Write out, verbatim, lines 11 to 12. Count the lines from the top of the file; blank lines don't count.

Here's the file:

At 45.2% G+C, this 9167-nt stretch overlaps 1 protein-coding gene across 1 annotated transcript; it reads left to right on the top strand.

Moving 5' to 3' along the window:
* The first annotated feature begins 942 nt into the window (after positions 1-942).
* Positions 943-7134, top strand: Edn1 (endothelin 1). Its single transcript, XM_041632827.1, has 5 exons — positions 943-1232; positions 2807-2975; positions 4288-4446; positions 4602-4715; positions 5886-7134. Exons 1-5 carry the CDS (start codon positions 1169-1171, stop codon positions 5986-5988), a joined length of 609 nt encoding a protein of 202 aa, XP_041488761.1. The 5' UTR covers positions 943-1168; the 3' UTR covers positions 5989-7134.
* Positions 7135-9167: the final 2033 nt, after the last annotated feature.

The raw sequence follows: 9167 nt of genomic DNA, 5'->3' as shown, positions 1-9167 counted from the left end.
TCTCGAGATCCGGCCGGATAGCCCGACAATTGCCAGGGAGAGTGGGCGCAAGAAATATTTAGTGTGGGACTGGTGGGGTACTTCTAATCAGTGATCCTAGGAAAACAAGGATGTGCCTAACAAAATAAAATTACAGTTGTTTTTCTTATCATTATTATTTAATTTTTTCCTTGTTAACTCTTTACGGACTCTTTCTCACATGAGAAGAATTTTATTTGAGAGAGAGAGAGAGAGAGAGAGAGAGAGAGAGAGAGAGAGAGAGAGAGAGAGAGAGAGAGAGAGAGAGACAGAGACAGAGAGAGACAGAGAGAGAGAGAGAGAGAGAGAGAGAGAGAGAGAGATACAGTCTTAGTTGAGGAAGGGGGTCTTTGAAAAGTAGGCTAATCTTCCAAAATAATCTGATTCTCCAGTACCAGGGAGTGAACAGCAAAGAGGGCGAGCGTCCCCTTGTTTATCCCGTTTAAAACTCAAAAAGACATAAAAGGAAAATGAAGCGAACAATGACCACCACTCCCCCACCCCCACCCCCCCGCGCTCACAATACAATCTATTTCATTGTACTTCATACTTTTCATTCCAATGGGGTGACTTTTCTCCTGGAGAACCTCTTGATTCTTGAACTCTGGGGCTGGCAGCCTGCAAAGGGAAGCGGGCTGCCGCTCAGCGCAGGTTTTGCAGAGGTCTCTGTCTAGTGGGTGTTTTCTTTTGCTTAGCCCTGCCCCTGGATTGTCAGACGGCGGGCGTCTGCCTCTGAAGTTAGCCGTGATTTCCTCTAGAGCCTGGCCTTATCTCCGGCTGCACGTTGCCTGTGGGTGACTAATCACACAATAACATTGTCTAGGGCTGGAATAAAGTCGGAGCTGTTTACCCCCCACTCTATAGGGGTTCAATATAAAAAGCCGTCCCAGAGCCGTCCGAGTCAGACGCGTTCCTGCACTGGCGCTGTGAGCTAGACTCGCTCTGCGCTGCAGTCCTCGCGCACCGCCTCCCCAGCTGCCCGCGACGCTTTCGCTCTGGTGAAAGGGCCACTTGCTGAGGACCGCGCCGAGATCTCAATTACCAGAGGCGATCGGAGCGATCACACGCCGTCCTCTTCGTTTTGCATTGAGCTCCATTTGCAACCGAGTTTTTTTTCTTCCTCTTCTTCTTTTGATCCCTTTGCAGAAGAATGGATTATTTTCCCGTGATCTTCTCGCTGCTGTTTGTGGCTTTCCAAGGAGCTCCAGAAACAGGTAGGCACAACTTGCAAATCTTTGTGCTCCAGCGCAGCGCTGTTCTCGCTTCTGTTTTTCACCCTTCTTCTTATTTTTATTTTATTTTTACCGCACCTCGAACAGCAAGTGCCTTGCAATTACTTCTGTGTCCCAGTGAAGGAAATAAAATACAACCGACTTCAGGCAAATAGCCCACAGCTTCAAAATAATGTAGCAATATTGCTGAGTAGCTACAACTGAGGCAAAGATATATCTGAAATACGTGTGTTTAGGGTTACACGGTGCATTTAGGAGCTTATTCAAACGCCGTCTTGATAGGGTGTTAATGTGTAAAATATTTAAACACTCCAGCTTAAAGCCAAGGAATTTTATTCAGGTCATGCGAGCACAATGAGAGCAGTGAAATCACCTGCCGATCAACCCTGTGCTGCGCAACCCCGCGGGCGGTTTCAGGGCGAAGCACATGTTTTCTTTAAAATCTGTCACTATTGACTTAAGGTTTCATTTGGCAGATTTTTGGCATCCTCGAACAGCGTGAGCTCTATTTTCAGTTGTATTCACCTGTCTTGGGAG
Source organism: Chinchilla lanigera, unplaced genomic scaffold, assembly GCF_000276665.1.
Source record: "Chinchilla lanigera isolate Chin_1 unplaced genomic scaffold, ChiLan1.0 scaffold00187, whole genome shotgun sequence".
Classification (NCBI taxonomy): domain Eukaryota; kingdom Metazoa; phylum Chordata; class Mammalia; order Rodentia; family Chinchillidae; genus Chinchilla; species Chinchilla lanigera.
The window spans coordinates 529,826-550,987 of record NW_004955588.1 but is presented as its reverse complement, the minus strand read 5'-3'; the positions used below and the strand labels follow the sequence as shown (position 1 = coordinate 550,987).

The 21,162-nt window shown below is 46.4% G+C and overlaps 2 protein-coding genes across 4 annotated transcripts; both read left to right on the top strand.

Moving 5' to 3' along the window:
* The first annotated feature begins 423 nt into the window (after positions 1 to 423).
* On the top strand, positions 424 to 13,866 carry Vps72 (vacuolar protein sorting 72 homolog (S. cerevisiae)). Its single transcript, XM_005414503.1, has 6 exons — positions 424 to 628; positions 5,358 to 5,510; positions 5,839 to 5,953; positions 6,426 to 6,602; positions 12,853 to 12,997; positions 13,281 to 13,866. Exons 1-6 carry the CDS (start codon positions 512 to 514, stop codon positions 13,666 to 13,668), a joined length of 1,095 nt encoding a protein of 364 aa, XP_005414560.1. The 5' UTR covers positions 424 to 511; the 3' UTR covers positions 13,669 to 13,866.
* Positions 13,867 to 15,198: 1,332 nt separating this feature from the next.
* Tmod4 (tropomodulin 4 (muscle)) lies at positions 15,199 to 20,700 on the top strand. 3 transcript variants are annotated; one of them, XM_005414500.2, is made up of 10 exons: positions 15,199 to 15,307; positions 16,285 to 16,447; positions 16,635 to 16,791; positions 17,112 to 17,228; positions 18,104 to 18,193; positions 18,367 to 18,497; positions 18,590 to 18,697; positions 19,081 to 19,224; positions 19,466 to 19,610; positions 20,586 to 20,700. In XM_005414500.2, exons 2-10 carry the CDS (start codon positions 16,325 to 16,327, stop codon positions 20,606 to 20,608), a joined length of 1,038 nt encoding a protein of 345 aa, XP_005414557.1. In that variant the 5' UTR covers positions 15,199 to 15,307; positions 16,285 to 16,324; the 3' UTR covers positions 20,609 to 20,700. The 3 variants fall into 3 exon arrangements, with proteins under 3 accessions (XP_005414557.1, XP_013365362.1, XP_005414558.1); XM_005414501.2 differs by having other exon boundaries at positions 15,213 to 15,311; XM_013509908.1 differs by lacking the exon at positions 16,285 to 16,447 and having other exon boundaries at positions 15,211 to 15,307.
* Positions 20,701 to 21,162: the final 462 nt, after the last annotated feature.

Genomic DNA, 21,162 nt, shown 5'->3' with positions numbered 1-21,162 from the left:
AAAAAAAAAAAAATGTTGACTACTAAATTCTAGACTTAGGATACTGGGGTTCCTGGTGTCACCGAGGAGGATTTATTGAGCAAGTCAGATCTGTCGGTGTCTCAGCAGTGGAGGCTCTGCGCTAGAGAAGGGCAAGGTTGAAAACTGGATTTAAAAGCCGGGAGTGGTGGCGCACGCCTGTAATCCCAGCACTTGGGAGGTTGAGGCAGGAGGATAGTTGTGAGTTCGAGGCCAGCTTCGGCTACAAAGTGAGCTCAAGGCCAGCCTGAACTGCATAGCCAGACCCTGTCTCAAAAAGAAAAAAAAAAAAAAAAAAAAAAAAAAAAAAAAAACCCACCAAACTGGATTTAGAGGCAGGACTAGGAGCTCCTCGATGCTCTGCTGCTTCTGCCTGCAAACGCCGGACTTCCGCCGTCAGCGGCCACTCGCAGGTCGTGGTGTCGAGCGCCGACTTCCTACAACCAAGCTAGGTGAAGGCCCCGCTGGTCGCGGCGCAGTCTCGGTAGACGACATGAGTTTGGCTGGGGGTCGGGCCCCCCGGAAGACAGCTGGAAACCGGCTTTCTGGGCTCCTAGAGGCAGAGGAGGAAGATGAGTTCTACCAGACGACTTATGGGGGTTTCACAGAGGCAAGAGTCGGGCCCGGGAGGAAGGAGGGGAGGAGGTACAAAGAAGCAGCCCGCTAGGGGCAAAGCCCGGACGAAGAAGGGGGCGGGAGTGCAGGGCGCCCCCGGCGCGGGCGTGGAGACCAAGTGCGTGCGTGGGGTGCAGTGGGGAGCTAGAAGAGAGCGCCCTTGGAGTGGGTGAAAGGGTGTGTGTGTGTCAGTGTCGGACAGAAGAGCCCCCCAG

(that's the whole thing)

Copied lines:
The window spans coordinates 529,826-550,987 of record NW_004955588.1 but is presented as its reverse complement, the minus strand read 5'-3'; the positions used below and the strand labels follow the sequence as shown (position 1 = coordinate 550,987).

The 21,162-nt window shown below is 46.4% G+C and overlaps 2 protein-coding genes across 4 annotated transcripts; both read left to right on the top strand.